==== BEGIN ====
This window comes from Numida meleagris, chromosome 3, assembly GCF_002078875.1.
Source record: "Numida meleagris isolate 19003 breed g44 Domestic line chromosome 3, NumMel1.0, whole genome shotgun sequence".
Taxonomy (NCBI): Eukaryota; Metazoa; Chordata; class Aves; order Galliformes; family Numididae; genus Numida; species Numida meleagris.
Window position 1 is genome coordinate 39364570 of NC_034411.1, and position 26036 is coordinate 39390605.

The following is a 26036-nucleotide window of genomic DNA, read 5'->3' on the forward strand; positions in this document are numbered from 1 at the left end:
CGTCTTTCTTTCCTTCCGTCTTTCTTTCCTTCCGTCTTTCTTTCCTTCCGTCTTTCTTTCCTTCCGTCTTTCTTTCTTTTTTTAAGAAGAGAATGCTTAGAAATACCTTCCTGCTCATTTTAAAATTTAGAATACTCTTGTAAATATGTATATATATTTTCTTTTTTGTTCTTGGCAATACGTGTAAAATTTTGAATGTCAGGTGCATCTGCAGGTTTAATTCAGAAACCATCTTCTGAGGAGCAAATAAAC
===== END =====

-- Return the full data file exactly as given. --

This window comes from Numida meleagris, chromosome 3, assembly GCF_002078875.1.
Source record: "Numida meleagris isolate 19003 breed g44 Domestic line chromosome 3, NumMel1.0, whole genome shotgun sequence".
Taxonomy (NCBI): Eukaryota; Metazoa; Chordata; class Aves; order Galliformes; family Numididae; genus Numida; species Numida meleagris.
Window position 1 is genome coordinate 39364570 of NC_034411.1, and position 26036 is coordinate 39390605.

The following is a 26036-nucleotide window of genomic DNA, read 5'->3' on the forward strand; positions in this document are numbered from 1 at the left end:
CGTCTTTCTTTCCTTCCGTCTTTCTTTCCTTCCGTCTTTCTTTCCTTCCGTCTTTCTTTCCTTCCGTCTTTCTTTCTTTTTTTAAGAAGAGAATGCTTAGAAATACCTTCCTGCTCATTTTAAAATTTAGAATACTCTTGTAAATATGTATATATATTTTCTTTTTTGTTCTTGGCAATACGTGTAAAATTTTGAATGTCAGGTGCATCTGCAGGTTTAATTCAGAAACCATCTTCTGAGGAGCAAATAAAC